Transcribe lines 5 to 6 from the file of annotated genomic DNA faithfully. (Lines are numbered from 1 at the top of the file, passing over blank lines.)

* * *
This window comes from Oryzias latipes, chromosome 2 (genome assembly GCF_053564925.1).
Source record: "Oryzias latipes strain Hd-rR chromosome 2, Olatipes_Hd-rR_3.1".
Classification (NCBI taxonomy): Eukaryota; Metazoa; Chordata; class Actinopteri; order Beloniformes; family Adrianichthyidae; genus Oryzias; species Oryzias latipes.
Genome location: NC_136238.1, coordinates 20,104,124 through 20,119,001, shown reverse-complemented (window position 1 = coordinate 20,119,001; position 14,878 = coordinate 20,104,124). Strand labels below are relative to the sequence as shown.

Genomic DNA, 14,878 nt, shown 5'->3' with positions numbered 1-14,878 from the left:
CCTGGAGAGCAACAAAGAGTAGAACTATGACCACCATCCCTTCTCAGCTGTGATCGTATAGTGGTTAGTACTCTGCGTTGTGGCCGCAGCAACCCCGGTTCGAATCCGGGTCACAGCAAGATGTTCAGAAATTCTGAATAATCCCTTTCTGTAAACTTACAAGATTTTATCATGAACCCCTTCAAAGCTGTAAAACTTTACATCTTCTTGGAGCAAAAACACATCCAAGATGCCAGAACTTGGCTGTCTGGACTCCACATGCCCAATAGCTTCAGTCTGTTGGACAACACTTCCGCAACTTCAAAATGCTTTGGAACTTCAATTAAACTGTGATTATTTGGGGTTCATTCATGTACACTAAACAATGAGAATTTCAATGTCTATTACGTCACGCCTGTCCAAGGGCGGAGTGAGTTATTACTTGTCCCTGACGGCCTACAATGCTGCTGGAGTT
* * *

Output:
Genomic DNA, 14,878 nt, shown 5'->3' with positions numbered 1-14,878 from the left:
CCTGGAGAGCAACAAAGAGTAGAACTATGACCACCATCCCTTCTCAGCTGTGATCGTATAGTGGTTAGTACTCTGCGTTGTGGCCGCAGCAACCCCGGTTCGAATCCGGGTCACAGCAAGATGTTCAGAAATTCTGAATAATCCCTTTCTGTAAACTTACAAGATTTTATCATGAACCCCTTCAAAGCTGTAAAACTTTACATCTTCTTGGAGCAAAAACACATCCAAGATGCCAGAACTTGGCTGTCTGGACTCCACATGCCCAATAGCTTCAGTCTGTTGGACAACACTTCCGCAACTTCAAAATGCTTTGGAACTTCAATTAAACTGTGATTATTTGGGGTTCATTCATGTACACTAAACAATGAGAATTTCAATGTCTATTACGTCACGCCTGTCCAAGGGCGGAGTGAGTTATTACTTGTCCCTGACGGCCTACAATGCTGCTGGAGTT